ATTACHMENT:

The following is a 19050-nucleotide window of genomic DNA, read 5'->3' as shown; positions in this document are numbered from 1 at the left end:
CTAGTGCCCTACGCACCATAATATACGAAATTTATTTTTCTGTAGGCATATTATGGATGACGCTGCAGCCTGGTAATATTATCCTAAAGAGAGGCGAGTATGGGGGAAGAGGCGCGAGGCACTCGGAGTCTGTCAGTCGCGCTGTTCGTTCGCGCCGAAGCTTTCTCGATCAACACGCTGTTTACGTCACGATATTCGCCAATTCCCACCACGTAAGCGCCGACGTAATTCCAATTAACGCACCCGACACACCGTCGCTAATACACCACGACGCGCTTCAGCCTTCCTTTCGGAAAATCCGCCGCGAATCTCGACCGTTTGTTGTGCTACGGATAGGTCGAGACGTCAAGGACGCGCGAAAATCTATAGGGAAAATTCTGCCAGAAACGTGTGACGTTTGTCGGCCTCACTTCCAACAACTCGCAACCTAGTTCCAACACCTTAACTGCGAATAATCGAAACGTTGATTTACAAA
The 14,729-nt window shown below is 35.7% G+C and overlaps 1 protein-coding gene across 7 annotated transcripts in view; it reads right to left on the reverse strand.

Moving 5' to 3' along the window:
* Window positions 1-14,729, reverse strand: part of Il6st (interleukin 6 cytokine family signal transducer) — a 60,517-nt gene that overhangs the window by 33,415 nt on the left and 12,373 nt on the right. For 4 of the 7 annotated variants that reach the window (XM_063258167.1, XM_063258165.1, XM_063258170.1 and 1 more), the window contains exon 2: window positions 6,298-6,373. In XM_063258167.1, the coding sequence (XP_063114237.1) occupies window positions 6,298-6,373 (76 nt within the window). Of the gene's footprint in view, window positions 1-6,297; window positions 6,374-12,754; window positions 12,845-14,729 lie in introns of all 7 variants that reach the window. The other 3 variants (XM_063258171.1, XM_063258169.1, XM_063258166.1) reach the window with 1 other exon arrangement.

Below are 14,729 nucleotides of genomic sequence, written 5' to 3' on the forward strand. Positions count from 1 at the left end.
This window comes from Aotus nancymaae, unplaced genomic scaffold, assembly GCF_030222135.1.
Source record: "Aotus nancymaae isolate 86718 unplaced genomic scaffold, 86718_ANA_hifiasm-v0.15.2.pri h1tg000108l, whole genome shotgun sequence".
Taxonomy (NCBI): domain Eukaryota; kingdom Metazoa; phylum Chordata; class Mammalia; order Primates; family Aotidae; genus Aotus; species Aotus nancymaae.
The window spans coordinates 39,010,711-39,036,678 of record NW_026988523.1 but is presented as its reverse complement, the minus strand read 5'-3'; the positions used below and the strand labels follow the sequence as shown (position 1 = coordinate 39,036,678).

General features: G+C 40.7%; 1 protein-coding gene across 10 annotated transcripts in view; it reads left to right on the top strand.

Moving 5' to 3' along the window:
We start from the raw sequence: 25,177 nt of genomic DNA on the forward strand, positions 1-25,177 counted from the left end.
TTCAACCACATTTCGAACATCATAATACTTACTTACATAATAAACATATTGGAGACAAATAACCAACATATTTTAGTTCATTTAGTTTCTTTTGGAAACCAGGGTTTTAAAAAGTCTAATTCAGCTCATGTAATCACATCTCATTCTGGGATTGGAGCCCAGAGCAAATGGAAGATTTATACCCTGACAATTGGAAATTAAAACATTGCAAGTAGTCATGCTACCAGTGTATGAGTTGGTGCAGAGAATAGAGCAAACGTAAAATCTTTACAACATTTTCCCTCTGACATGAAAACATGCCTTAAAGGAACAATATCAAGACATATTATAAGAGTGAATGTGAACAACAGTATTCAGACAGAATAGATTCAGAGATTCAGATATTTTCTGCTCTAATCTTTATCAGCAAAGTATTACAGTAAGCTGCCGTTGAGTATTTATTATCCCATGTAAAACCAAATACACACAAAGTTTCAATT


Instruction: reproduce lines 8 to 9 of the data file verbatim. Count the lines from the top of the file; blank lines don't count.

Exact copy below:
Source record: "Aotus nancymaae isolate 86718 unplaced genomic scaffold, 86718_ANA_hifiasm-v0.15.2.pri h1tg000108l, whole genome shotgun sequence".
Taxonomy (NCBI): domain Eukaryota; kingdom Metazoa; phylum Chordata; class Mammalia; order Primates; family Aotidae; genus Aotus; species Aotus nancymaae.